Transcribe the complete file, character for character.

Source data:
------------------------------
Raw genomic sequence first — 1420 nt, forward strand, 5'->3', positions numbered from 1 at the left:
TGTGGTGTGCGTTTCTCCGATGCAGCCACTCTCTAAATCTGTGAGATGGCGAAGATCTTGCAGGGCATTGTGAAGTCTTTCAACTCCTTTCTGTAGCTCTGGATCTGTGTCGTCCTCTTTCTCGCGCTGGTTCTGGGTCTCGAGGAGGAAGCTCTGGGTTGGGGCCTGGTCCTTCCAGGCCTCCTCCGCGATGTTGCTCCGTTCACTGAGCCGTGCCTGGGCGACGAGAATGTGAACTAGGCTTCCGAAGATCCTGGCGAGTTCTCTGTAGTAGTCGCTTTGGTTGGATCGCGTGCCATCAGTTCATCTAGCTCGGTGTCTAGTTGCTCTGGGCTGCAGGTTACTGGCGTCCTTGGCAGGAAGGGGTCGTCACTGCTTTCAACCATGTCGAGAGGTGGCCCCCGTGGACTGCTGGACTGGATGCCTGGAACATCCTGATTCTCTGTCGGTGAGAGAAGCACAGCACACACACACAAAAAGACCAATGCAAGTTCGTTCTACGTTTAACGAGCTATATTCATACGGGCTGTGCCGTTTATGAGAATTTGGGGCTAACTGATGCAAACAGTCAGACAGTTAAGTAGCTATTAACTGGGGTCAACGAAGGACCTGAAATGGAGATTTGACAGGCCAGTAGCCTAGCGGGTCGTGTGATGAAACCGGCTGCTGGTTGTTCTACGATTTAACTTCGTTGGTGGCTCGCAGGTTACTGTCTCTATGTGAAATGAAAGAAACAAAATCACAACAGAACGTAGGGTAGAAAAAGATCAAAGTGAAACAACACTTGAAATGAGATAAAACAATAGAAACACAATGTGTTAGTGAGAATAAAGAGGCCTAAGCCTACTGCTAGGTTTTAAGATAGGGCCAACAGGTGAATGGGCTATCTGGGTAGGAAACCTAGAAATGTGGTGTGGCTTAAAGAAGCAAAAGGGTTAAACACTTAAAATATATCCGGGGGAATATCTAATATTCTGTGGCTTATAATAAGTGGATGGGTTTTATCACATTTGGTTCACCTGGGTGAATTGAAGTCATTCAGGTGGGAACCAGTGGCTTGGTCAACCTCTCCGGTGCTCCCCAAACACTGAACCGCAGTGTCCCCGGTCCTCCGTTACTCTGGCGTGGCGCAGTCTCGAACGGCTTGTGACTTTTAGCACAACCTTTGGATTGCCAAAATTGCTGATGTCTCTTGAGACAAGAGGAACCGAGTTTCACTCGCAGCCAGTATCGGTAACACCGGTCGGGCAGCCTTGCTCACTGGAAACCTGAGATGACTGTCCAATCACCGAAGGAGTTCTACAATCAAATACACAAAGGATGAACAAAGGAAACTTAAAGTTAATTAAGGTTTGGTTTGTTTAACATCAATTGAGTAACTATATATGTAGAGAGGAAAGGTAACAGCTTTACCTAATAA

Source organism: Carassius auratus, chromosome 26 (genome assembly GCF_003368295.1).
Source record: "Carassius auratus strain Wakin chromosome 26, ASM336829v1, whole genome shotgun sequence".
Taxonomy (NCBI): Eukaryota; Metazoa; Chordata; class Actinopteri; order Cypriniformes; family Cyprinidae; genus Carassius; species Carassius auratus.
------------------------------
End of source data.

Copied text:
Raw genomic sequence first — 1420 nt, forward strand, 5'->3', positions numbered from 1 at the left:
TGTGGTGTGCGTTTCTCCGATGCAGCCACTCTCTAAATCTGTGAGATGGCGAAGATCTTGCAGGGCATTGTGAAGTCTTTCAACTCCTTTCTGTAGCTCTGGATCTGTGTCGTCCTCTTTCTCGCGCTGGTTCTGGGTCTCGAGGAGGAAGCTCTGGGTTGGGGCCTGGTCCTTCCAGGCCTCCTCCGCGATGTTGCTCCGTTCACTGAGCCGTGCCTGGGCGACGAGAATGTGAACTAGGCTTCCGAAGATCCTGGCGAGTTCTCTGTAGTAGTCGCTTTGGTTGGATCGCGTGCCATCAGTTCATCTAGCTCGGTGTCTAGTTGCTCTGGGCTGCAGGTTACTGGCGTCCTTGGCAGGAAGGGGTCGTCACTGCTTTCAACCATGTCGAGAGGTGGCCCCCGTGGACTGCTGGACTGGATGCCTGGAACATCCTGATTCTCTGTCGGTGAGAGAAGCACAGCACACACACACAAAAAGACCAATGCAAGTTCGTTCTACGTTTAACGAGCTATATTCATACGGGCTGTGCCGTTTATGAGAATTTGGGGCTAACTGATGCAAACAGTCAGACAGTTAAGTAGCTATTAACTGGGGTCAACGAAGGACCTGAAATGGAGATTTGACAGGCCAGTAGCCTAGCGGGTCGTGTGATGAAACCGGCTGCTGGTTGTTCTACGATTTAACTTCGTTGGTGGCTCGCAGGTTACTGTCTCTATGTGAAATGAAAGAAACAAAATCACAACAGAACGTAGGGTAGAAAAAGATCAAAGTGAAACAACACTTGAAATGAGATAAAACAATAGAAACACAATGTGTTAGTGAGAATAAAGAGGCCTAAGCCTACTGCTAGGTTTTAAGATAGGGCCAACAGGTGAATGGGCTATCTGGGTAGGAAACCTAGAAATGTGGTGTGGCTTAAAGAAGCAAAAGGGTTAAACACTTAAAATATATCCGGGGGAATATCTAATATTCTGTGGCTTATAATAAGTGGATGGGTTTTATCACATTTGGTTCACCTGGGTGAATTGAAGTCATTCAGGTGGGAACCAGTGGCTTGGTCAACCTCTCCGGTGCTCCCCAAACACTGAACCGCAGTGTCCCCGGTCCTCCGTTACTCTGGCGTGGCGCAGTCTCGAACGGCTTGTGACTTTTAGCACAACCTTTGGATTGCCAAAATTGCTGATGTCTCTTGAGACAAGAGGAACCGAGTTTCACTCGCAGCCAGTATCGGTAACACCGGTCGGGCAGCCTTGCTCACTGGAAACCTGAGATGACTGTCCAATCACCGAAGGAGTTCTACAATCAAATACACAAAGGATGAACAAAGGAAACTTAAAGTTAATTAAGGTTTGGTTTGTTTAACATCAATTGAGTAACTATATATGTAGAGAGGAAAGGTAACAGCTTTACCTAATAA

Source organism: Carassius auratus, chromosome 26 (genome assembly GCF_003368295.1).
Source record: "Carassius auratus strain Wakin chromosome 26, ASM336829v1, whole genome shotgun sequence".
Taxonomy (NCBI): Eukaryota; Metazoa; Chordata; class Actinopteri; order Cypriniformes; family Cyprinidae; genus Carassius; species Carassius auratus.